Working with Newport Beach police horses is a ‘labor of love’ for mounted unit

Stogie is named for a distinctive mark near the edge of his mouth that looks like a cigar. Cricket, with her one brown eye and one blue eye, has a taste for Lay’s sour cream and onion potato chips.

And Huck enjoys sharing a cold one while off duty.

He’s not horsing around. Huck — though not technically of age — has a taste for suds. Coors Light to be exact.

“It has to be cheap,” said Huck’s owner, Lori Hayden, a volunteer with the Newport Beach Police Department. “He doesn’t like IPAs. He spits them out. It’s actually really funny to watch.”

While the three quarter horses — like the officers and volunteers who own them — have distinct characteristics, they all have a purpose — to help rein in crime.

Stogie, Cricket and Huck are all members of the Newport Beach police mounted unit, which began in 2013. Stogie has served for nearly two years, Huck started this year and Cricket jumped onboard a few weeks ago.

The unit — consisting of two officers, two volunteers and their horses — is part of the Orange County Regional Mounted Unit, which is made up of the eight police agencies in Orange County with mounted units (Anaheim, Garden Grove, Santa Ana, Newport Beach, Buena Park, Irvine, Huntington Beach and the county Sheriff’s Department).

The Regional Mounted Unit enables the agencies to have a significantly larger enforcement presence for events such as rallies, the U.S. Open of Surfing and other big gatherings.

Hayden and Bonnie Davis, the unit’s two civilian volunteers, last week were granted approval to ride the horses in uniform, a first in Orange County. The pair will not enforce laws but will assist officers as needed at events.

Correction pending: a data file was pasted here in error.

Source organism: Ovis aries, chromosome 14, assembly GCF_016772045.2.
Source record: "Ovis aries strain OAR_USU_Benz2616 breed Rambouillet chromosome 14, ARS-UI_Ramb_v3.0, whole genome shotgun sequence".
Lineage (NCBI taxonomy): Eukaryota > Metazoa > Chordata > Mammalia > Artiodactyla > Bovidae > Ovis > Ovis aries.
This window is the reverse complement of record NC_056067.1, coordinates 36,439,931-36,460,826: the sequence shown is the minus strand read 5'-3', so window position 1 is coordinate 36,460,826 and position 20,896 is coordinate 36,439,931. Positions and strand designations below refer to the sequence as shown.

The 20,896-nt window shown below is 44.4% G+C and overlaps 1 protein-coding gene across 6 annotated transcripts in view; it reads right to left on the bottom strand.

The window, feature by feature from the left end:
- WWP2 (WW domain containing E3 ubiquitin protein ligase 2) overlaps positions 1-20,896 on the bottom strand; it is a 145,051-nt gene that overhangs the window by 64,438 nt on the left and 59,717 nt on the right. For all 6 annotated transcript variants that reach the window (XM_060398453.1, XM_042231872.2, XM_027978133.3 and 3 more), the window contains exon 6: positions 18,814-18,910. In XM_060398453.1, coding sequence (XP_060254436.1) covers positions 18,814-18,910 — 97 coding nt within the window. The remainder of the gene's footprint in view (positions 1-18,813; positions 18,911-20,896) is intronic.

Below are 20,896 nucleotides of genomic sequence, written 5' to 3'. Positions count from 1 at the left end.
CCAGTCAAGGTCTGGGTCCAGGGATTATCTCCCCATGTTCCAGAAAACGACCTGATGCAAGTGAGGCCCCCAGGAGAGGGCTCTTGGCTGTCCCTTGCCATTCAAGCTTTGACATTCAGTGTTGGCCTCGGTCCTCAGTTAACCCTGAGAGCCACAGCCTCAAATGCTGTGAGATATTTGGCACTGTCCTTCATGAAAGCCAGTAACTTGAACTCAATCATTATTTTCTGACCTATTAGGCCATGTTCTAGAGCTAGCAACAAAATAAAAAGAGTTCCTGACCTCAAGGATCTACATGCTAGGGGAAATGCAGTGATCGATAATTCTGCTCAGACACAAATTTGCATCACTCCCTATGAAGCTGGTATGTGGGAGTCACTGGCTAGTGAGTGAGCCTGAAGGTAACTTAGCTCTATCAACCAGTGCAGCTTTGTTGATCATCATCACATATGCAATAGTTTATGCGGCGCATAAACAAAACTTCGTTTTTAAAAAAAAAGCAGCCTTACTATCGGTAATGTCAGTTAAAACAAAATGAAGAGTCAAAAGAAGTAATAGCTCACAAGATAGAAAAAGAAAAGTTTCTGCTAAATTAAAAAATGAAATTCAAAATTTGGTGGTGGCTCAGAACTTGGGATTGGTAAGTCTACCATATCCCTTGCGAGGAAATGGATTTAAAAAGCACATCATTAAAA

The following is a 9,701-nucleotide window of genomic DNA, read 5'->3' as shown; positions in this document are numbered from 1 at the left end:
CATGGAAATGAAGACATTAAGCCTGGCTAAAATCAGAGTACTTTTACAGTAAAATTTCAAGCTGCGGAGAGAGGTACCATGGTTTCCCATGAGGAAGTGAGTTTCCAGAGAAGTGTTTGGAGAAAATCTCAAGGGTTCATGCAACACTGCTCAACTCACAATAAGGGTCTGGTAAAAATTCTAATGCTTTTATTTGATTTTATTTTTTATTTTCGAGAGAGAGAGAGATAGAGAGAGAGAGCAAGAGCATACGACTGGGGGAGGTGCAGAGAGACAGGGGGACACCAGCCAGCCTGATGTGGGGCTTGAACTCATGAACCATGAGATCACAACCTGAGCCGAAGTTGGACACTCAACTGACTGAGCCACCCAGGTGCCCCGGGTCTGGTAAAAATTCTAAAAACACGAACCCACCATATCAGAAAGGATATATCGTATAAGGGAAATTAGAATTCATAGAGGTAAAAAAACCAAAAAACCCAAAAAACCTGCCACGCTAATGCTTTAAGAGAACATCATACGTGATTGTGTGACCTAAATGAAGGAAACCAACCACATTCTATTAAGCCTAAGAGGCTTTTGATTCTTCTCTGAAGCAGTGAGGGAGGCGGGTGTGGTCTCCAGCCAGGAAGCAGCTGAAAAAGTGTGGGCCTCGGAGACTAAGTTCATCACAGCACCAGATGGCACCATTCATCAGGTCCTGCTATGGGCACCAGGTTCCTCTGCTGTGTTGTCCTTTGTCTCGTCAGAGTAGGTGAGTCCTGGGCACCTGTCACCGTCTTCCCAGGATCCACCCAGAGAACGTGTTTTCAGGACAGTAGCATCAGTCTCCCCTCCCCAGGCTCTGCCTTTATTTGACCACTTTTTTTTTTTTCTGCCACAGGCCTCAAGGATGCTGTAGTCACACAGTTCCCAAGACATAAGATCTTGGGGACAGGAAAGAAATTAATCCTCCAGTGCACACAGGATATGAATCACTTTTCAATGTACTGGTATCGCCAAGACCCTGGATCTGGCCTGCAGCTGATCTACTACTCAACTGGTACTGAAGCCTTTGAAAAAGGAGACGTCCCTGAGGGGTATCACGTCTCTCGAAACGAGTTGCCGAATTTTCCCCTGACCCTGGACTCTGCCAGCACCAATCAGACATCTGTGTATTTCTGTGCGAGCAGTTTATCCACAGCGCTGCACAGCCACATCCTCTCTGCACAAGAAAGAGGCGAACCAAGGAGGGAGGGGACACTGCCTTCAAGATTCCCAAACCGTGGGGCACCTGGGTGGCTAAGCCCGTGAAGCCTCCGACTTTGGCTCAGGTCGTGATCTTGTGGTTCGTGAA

“We’re the eyes and ears,” Hayden said.

Hayden and Davis, who owns Cricket, also board the horses at their homes in Rancho Carrillo in Murrieta. On Wednesday, the volunteers made the trip from their homes to Newport Beach to talk with the Police Department’s Citizens Academy class. The students met all three horses in the parking lot of the police station and learned about their role in the department.

Currently, Newport Beach is one horse down from full strength.

Officer Shawn Dugan is in the market for a new partner after his horse Levi’s health problems became so severe that he had to be put down in July.

“He was in constant pain,” Dugan said. “I hadn’t even ridden him in four or five months. I couldn’t even get on him. It was very sad.”

Dugan said he’s looked at several horses but none has suited his needs. It takes a steed with a particular temperament to work in the law enforcement business.

To test that, Dugan uses items that the horses might see on a typical day in Newport Beach but would never see in the wild. He wants to observe how the horses react. Items such as trash bags, beach balls and police tape might send a typical horse sprinting in the other direction.